Rust performance with big memory consumption


#1

Hi all,

When Java has a memory consumption of about 100GB it gets garbage collection is a real issue.
What would happen if this program would get ported to Rust. Would the rust memory management be affected by the size of the memory ?
As i understand there is no garbage collection in Rust but are there other factors ?

Thanks,


#2

Rust does not have GC, but it’s not magic. It could help you use less memory, but it depends on the type of the problem.

If your memory usage is high due to frequent allocation and deallocation of lots of objects that GC has to clean up, then Rust will likely have smaller peak memory usage. OTOH if you only need to allocate memory once and then keep it, it’ll be similar.

In Java there may also be an overhead of using objects. If you’re using lots of very small objects (smaller than 16 bytes), then Rust may help you pack your data more efficiently.

So to simplify “What would happen if this program would get ported to Rust” — it could use 50GB or memory, or could need closer to 100GB, depending on nature of the problem.


#3

Hi,

May you please point me to a document which explains what the GC of Rust does and which parameters can be tuned?
I don’t find it in a google search.

Thanks,


#4

Rust does not have Garbage Collection.
I think he was speaking in general terms


#5

The answer is “it depends how the application de/allocates and uses that 100GB of memory”.

If it’s all allocated and also deallocated in one go then you’ll notice the de/allocation times for sure.
But that’s rather unlikely unless you use object pools I think, and if you are then during operation you may not notice any de/allocations at all other than the object pools being created during startup.

On the other end there is code that continually de/allocates, and if that happens on a large scale then you’ll have poorly performing software regardless.


#6

This mostly depends on the underlying allocator used, which is currently jemalloc. So maybe look at the characteristics of jemalloc to understand how a long-lived large-memory app might behave with Rust. The memory use will be lower with Rust because a GC like Java’s always needs extra memory. The Java GC’s scanning and accounting also needs extra time/memory which Rust won’t need. One problem associated with long-lived large-memory apps with a normal C/C++ style allocator might be fragmentation of memory, but jemalloc works to avoid that.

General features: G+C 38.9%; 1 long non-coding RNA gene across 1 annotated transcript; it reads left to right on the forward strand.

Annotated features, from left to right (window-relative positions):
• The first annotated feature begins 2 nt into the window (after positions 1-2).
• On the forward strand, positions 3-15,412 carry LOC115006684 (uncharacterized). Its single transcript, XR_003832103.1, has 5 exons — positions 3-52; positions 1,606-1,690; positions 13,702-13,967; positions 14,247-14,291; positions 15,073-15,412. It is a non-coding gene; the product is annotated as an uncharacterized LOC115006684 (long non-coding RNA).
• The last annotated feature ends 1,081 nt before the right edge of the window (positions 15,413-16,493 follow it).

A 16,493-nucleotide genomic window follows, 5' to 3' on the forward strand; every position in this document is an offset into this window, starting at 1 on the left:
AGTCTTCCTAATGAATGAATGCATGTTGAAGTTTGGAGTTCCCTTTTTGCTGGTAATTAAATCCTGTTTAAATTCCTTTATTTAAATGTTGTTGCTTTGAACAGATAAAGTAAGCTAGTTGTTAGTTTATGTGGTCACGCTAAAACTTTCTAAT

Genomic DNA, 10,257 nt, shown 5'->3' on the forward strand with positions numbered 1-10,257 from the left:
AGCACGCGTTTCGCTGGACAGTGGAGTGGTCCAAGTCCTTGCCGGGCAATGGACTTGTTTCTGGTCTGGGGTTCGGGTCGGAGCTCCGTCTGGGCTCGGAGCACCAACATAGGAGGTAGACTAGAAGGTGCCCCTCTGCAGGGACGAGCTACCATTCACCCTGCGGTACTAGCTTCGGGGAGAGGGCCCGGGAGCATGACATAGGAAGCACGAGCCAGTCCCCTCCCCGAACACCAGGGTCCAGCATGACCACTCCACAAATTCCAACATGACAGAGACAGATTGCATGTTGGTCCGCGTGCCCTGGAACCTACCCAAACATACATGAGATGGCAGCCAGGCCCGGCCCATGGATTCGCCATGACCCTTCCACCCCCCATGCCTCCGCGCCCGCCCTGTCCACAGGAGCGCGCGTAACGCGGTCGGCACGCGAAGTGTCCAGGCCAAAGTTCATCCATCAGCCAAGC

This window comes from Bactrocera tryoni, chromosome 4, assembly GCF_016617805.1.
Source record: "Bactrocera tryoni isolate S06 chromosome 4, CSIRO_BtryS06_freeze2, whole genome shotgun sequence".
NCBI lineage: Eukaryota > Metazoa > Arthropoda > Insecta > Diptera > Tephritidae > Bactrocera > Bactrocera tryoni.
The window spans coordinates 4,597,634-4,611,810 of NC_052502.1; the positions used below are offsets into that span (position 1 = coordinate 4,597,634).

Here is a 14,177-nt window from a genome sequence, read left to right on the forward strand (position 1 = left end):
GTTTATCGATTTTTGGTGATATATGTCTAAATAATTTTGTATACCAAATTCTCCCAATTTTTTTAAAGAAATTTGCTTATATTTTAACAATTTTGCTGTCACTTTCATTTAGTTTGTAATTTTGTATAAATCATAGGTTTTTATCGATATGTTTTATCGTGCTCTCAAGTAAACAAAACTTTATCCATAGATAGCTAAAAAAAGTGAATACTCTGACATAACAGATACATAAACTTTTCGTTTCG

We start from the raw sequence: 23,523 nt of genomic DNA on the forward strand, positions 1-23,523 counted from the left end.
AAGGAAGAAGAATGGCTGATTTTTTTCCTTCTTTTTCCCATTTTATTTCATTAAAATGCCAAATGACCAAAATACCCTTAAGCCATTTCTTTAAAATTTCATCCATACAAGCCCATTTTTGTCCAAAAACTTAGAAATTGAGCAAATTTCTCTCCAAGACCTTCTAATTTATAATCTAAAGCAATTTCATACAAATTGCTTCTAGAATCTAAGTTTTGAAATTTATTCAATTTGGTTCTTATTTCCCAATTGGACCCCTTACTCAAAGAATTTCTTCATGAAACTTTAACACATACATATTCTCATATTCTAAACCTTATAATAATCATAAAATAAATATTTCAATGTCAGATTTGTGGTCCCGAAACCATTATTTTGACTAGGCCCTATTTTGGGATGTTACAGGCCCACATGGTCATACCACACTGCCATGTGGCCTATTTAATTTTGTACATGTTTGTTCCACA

#7

I’ll add the following to what’s already been said:

  1. GC precludes control and predictability. It generally won’t trigger if you don’t allocate, but once it does there’s very little (if any) control over it. Crucially, it may go off doing its thing for a long time.
  2. How GC handles 100GB heaps will vary on GC implementation.
  3. Relatedly, allocation rate and its effect on promotion rate (in generational GCs) will have serious effect on performance.
  4. Object graph behind the 100GB is important. If you have 50 2GB primitive arrays vs 100000 1MB objects is going to matter.

But, large heaps are going to require careful memory management no matter what, GC or manual.


#8

Another factor with big datasets is memory accesses locality. With Rust you can control (with a bit of work) your allocation patterns to avoid too much cache trashing, whereas in Java AFAIK you have to trust the allocator.